GSK has entered the ‘smart drug’ industry by partnering with a health technology company to develop a sensor for use in clinical studies of its Ellipta inhaler.
The sensor, designed by US firm Propeller Health, will record patients’ use of the inhaler, and wirelessly transmit the data to a central repository. It will be used in studies of patients with asthma and chronic obstructive pulmonary disease (COPD).
Propeller Health is the provider of an FDA-approved digital health solution for improving outcomes in asthma and COPD. The technology has regulatory clearance for use to measure and improve medication adherence, help predict exacerbations, and help reduce the frequency of symptoms and exacerbations in asthma and COPD – all common outcomes measured in asthma and COPD trials.
This week the Wisconsin-based firm signed a development agreement and R&D collaboration with GSK for its Ellipta inhaler. Under the terms of the non-exclusive agreement – the first between the two companies – Propeller Health will develop and manufacture a custom sensor for the Ellipta inhaler for use in certain GSK clinical studies in asthma and COPD.
The sensor will automatically collect and record data on the inhaler’s usage, such as the date and time a patient takes their medicine, and then wirelessly transmit the information to a central data repository for analysis by GSK’s clinical researchers. The company’s existing sensor is a small device that attaches to the top of an inhaler, and wirelessly connects to a mobile phone app for data download. It can provide insights into adherence patterns, safety, efficacy and economic outcomes.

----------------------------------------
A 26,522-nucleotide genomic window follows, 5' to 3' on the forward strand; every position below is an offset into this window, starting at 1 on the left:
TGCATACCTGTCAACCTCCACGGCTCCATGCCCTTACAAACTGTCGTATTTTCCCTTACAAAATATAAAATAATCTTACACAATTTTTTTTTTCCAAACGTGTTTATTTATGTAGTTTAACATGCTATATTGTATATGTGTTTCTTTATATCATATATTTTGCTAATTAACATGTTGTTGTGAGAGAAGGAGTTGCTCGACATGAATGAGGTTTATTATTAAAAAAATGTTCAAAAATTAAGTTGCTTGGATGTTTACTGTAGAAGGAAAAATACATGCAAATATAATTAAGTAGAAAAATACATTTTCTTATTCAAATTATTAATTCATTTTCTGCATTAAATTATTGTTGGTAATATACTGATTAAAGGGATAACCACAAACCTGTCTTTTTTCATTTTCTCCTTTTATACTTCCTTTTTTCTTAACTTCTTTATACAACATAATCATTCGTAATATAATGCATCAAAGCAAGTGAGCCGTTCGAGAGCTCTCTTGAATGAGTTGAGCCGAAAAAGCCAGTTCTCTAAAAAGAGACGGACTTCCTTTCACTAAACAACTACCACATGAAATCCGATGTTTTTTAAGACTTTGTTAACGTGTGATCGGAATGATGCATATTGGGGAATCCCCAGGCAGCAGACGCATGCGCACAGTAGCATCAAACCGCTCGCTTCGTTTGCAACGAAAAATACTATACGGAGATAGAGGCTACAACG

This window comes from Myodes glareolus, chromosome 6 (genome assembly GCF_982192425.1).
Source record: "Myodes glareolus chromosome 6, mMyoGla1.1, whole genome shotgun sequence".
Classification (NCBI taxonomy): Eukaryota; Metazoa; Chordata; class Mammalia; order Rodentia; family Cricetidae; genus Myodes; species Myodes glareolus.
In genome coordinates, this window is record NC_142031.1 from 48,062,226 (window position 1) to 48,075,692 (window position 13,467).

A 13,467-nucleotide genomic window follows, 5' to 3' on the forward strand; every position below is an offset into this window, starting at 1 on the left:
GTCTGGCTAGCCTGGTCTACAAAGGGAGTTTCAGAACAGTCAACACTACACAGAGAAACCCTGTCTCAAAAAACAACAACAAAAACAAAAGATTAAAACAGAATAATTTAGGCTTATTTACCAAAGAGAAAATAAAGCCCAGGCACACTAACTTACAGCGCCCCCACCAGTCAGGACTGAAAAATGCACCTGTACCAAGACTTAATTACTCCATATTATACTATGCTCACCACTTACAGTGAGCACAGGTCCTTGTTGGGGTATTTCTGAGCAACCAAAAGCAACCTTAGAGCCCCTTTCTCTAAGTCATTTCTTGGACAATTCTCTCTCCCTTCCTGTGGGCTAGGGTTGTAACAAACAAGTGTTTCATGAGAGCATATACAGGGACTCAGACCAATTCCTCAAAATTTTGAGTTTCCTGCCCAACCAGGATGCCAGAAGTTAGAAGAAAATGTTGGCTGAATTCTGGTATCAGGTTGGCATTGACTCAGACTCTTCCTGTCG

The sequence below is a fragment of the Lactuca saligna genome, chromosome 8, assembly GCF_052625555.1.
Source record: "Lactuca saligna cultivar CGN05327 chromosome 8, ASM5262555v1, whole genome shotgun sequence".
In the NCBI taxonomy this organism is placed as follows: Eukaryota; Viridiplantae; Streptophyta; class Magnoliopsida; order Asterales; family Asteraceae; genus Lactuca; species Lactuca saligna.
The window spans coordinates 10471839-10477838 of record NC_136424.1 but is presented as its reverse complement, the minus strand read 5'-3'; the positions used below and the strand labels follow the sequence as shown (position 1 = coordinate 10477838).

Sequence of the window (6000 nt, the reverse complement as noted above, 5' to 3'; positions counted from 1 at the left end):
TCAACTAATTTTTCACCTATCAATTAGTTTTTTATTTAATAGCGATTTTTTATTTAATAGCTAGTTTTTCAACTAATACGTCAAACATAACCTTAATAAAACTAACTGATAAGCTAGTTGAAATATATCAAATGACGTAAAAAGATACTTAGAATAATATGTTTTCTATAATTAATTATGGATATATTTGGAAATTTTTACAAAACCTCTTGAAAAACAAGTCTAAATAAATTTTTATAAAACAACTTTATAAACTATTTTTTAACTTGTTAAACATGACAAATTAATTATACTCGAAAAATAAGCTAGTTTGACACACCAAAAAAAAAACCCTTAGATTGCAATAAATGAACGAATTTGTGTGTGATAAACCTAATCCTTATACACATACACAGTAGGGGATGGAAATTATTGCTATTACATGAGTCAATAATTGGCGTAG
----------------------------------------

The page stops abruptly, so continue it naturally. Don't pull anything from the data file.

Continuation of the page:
GSK retains an option to negotiate exclusive commercialisation rights to the sensor for use with its marketed portfolio of respiratory medicines administered using the Ellipta inhaler.
Dave Allen, senior vice president of respiratory R&D at GSK says: “We continue to find new and better ways to conduct clinical trials by exploring novel patient centred outcomes through strategic collaborations. Using innovative sensor technology to improve the quality of adherence data collected during our studies will advance our understanding of disease and inform our decision-making in the development of new medicines.”
While David Van Sickle, chief executive and co-founder of Propeller Health, says: “We are pleased to announce a collaboration with GSK, a global leader in the treatment of respiratory disease. Together we aim to combine our expertise to empower patients and positively impact care.”
It comes after recent developments to bring smart technologies and digital monitoring products to the pharma market. In September Otsuka and Proteus Health submitted a joint application for a ‘digital’ Abilify (aripiprazole) pill, which wirelessly transmits data on compliance from a sensor embedded in the tablet to healthcare professionals and carers, to the FDA.